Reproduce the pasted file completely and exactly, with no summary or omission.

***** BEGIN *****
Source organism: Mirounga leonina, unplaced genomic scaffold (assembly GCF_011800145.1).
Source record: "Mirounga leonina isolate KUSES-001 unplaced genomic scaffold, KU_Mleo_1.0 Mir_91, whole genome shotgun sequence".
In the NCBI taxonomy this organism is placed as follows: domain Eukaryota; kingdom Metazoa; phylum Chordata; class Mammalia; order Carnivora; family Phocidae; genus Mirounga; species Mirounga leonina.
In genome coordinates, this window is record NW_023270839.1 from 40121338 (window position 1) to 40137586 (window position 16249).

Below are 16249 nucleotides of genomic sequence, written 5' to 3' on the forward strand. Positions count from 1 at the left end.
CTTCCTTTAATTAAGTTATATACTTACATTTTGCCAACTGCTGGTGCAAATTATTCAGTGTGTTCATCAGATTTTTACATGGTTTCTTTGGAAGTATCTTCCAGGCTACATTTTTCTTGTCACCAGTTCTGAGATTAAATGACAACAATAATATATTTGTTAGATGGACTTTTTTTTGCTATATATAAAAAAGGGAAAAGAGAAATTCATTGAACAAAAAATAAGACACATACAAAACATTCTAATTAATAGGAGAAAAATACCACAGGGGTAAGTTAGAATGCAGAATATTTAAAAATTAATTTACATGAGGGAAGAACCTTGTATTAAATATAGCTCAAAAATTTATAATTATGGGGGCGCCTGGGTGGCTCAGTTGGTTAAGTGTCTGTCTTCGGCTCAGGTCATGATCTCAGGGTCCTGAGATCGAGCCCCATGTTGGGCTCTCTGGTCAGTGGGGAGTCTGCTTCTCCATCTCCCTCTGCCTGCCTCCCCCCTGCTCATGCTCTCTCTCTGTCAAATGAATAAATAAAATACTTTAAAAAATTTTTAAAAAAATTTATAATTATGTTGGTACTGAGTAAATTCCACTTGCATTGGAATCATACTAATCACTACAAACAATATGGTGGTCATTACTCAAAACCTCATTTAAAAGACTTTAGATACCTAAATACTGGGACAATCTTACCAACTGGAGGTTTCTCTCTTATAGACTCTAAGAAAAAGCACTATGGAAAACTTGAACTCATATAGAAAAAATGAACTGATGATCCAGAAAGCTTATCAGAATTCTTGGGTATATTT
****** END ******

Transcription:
Source organism: Mirounga leonina, unplaced genomic scaffold (assembly GCF_011800145.1).
Source record: "Mirounga leonina isolate KUSES-001 unplaced genomic scaffold, KU_Mleo_1.0 Mir_91, whole genome shotgun sequence".
In the NCBI taxonomy this organism is placed as follows: domain Eukaryota; kingdom Metazoa; phylum Chordata; class Mammalia; order Carnivora; family Phocidae; genus Mirounga; species Mirounga leonina.
In genome coordinates, this window is record NW_023270839.1 from 40121338 (window position 1) to 40137586 (window position 16249).

Below are 16249 nucleotides of genomic sequence, written 5' to 3' on the forward strand. Positions count from 1 at the left end.
CTTCCTTTAATTAAGTTATATACTTACATTTTGCCAACTGCTGGTGCAAATTATTCAGTGTGTTCATCAGATTTTTACATGGTTTCTTTGGAAGTATCTTCCAGGCTACATTTTTCTTGTCACCAGTTCTGAGATTAAATGACAACAATAATATATTTGTTAGATGGACTTTTTTTTGCTATATATAAAAAAGGGAAAAGAGAAATTCATTGAACAAAAAATAAGACACATACAAAACATTCTAATTAATAGGAGAAAAATACCACAGGGGTAAGTTAGAATGCAGAATATTTAAAAATTAATTTACATGAGGGAAGAACCTTGTATTAAATATAGCTCAAAAATTTATAATTATGGGGGCGCCTGGGTGGCTCAGTTGGTTAAGTGTCTGTCTTCGGCTCAGGTCATGATCTCAGGGTCCTGAGATCGAGCCCCATGTTGGGCTCTCTGGTCAGTGGGGAGTCTGCTTCTCCATCTCCCTCTGCCTGCCTCCCCCCTGCTCATGCTCTCTCTCTGTCAAATGAATAAATAAAATACTTTAAAAAATTTTTAAAAAAATTTATAATTATGTTGGTACTGAGTAAATTCCACTTGCATTGGAATCATACTAATCACTACAAACAATATGGTGGTCATTACTCAAAACCTCATTTAAAAGACTTTAGATACCTAAATACTGGGACAATCTTACCAACTGGAGGTTTCTCTCTTATAGACTCTAAGAAAAAGCACTATGGAAAACTTGAACTCATATAGAAAAAATGAACTGATGATCCAGAAAGCTTATCAGAATTCTTGGGTATATTT